The Church of St. Nicholas in Dereham is quite a lumpy affair (this isn’t a proper architectural term and I imagine that Pevsner would be appalled at my language here) and there’s a separate bell tower arrangement (more on which in another post) because the previous one wasn’t strong enough to support the lovely new bells the church had acquired. There was a church here as early as the mid-seventh century (although the Danes destroyed that when they came to visit), although the current structure primarily dates from between the twelfth and fifteenth centuries.
What is left of the lantern tower is visible in the above photo, it was reduced in height in 1539 following the completion of the bell tower. It has been done neatly, but it means that to me the church doesn’t feel like it has enough height.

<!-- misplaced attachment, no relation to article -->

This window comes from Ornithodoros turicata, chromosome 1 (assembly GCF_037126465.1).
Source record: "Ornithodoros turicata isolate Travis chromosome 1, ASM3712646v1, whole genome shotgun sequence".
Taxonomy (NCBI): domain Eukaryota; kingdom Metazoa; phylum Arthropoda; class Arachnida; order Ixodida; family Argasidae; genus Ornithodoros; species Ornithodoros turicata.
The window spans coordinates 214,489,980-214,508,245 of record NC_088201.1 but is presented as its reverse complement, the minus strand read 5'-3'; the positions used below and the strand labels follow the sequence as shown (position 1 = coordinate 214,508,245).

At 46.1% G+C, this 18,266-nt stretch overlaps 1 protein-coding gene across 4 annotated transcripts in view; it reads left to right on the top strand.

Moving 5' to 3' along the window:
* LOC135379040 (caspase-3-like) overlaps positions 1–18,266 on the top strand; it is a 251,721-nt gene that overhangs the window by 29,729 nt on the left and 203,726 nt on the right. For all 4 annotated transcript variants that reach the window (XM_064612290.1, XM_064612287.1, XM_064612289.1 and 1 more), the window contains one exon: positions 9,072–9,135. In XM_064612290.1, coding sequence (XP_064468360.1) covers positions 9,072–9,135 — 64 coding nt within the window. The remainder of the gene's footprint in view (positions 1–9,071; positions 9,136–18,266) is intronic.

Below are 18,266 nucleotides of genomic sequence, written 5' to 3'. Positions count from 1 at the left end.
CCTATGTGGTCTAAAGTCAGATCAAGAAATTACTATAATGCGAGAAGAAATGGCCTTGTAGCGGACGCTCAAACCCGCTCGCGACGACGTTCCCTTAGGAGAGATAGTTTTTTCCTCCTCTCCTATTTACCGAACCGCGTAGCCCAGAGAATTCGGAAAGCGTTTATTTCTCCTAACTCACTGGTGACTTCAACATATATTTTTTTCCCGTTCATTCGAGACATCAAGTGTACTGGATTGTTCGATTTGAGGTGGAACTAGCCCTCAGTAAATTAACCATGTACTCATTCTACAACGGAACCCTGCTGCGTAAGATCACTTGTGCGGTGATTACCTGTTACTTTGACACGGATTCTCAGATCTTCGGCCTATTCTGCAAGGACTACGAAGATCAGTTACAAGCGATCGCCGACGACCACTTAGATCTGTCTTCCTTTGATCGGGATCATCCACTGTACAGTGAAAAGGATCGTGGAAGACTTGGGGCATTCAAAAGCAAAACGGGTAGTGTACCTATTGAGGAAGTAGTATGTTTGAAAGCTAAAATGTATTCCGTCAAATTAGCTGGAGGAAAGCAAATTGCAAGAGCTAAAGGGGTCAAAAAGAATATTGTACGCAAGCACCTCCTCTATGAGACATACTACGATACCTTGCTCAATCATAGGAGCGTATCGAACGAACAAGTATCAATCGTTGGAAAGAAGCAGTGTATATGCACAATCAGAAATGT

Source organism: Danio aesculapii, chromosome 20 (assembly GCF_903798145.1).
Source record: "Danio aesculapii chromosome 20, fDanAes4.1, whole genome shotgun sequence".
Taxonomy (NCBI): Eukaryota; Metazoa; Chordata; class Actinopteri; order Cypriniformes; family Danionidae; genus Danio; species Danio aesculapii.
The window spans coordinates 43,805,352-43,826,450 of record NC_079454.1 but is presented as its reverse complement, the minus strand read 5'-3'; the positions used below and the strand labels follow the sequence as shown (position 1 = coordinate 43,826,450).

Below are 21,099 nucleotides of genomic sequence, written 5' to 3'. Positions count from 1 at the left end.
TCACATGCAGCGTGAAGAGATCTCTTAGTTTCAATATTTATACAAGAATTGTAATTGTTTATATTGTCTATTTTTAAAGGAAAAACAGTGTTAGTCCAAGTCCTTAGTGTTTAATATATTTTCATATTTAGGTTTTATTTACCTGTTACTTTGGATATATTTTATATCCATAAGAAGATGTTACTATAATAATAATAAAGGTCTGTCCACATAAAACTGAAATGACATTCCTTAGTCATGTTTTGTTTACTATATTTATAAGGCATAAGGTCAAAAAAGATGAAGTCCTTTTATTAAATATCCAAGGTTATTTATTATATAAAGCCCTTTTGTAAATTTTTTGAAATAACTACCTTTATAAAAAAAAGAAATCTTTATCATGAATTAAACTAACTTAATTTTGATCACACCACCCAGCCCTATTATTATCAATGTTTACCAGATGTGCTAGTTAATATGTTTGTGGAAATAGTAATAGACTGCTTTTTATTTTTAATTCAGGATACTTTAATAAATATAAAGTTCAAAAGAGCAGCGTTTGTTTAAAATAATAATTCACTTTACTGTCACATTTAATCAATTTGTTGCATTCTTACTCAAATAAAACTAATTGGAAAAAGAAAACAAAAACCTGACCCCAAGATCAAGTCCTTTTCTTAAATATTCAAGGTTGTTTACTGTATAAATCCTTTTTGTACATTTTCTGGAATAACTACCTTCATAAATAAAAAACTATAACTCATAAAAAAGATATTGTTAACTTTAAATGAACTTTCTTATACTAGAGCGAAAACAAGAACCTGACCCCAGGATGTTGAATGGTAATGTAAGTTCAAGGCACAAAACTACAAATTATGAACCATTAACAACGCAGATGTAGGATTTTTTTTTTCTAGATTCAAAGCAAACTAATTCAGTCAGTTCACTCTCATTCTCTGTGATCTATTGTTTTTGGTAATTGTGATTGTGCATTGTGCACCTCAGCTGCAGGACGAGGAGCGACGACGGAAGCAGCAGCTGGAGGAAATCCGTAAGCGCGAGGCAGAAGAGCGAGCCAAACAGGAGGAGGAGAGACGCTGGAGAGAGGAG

The southern side of the church.
The south-west porch, the inner door here to the church is the earliest part of the building, dating to the twelfth century.
The west end of the church.
The east end of the church, which is also the chancel end.
The north side of the church.
I decided against going into much detail here, as the church is so complex I’ll need to break it up (the blog post I mean, not the church itself). Partly to ensure that I can understand what’s going on, but fortunately, there are some pretty complete histories available for this church.
I have visited the interior before, I’ll locate the photos, although hopefully I’ll get to see the interior again soon enough when things return to some sort of normality. I have though written about St. Withburga’s Well before, which is located in the churchyard.